In the summer of 1994, a number of Belgian families traveled to China to adopt children there. “Six girls in total were adopted at the same orphanage, at the same time,” Youqine Lefèvre writes in the text on the back of The Land of Promises (essentially an introduction to the book). “I am one of them.” At the time, she was roughly seven months old.
As far as I can tell, any story that centers on reproductive rights never ends there. In fact, most of them appear to originate in domains that have nothing to do with the medical sciences. For example, the anti-abortion movement we’re observing in many countries right now is partly fueled by religious extremists and partly by neofascists who are trying to re-establish the supremacy of straight men over every other member of society.
In the context of China, there’s that country’s one-child policy, which possibly sounded like a good idea to rulers at the time. In reality, though, given parents were allowed to have one child only, age-old considerations about the role of men and women in society entered the equation, with consequences which in principle are too awful to think about but which, of course, unfolded all over the country. It is coincidence that in Lefèvre’s introduction, there are six girls who end up going to Belgium. Confucianism very strongly advocated a patriarchal society, large traces of which still exist in China.
In an essay at the end of the book, Joohee Bourgain considers the larger implications of international adoption. It should be considered, she notes, “as a prejudice that millions of individuals who have been permanently separated from their social and familial environments, and decultured and assimilated into a new milieu that often renders them vulnerable — notably the systemic racism of Western societies — have been subjected to.” (my emphasis) You will want to keep this in mind any time you hear about international adoption. In modified form, this also applies to the systematic kidnapping of Ukrainian children by Russian forces in occupied Ukraine (which, by the way, constitutes a war crime).
In 2017 and 2019, Lefèvre went on two trips to China to re-visit the land where she was born. She connected with people living there to find out how they were engaging with the topic of family, specifically: having children. For a large number of people encountered, there are pieces of text that read like transcripts of what they told the photographer. There is a notable variety of voices, with men and women, older and younger people, people living very traditional farm lives and people living in cities, etc. In addition, there are plenty of photographs of their surroundings in the form of land- and cityscapes, interiors, details encountered, and more.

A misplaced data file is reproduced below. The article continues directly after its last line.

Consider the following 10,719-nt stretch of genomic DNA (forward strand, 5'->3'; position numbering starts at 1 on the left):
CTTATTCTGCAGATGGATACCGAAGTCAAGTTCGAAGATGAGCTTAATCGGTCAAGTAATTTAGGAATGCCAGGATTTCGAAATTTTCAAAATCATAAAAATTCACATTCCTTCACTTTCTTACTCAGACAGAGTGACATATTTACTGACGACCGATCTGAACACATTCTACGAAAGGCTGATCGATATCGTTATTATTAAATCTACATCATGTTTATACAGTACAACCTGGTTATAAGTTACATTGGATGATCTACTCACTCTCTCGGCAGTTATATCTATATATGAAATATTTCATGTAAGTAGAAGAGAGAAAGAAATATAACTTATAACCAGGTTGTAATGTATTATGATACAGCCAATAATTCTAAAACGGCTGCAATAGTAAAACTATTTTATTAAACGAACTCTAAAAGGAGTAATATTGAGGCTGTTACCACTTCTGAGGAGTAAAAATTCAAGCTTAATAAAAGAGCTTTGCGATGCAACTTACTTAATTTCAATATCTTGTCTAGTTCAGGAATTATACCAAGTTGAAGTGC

At the beginning of the book, there is a facsimile reproduction of the original Chinese adoption documents (with translations provided — the text in the book comes in English and French). Furthermore, reproductions of snapshots taken by the Belgian families in China in 1994 form the first major section of photographs.
The combination of all of these elements make for a very successfully constructed book that dives into the many repercussions of China’s one-child policy against the background of the country’s larger traditions — and against people being people: not everybody was happy to comply with state policies.
In a number of ways, you could see The Land of Promises as an oral history of China that focuses on one specific aspect of its recent past and culture. Unlike usual oral histories, the amount of text is a lot smaller than those. But here, the added portraits and photographs flesh out parts that written oral histories mostly can’t get at.
Approaching the book as an oral history also primes the audience for the amount of work they have to do: without reading the text, only a small fraction of the content will be communicated. This makes for an intriguing model for a image-text book that I’m hoping will also be explored by other artists.
If there is one thing I personally miss from the book, though, it’s more of Lefèvre’s own voice. There’s absolutely nothing wrong with what’s on display. But in many ways, it could have been made by someone who did not share the photographer’s personal history. To the extent that this is possible, I was trying to imagine being in the photographer’s position, going back to the place from which she had been adopted. What was that like?
I’ve obviously written the previous paragraph as someone who has lived outside of his native country for over two decades. It’s absolutely not the same situation — I had a choice, Lefèvre didn’t. But coming back to Germany after these two decades is like coming to country that to a considerable extent is foreign but that in other ways is completely familiar. This often makes for a strange, unsettling experience. And that’s why I was wondering about how Lefèvre own experiences.
The Land of Promises; photographs and text by Youqine Lefèvre; essay by Joohee Bourgain; 244 pages; The Eriskay Connection; 2022
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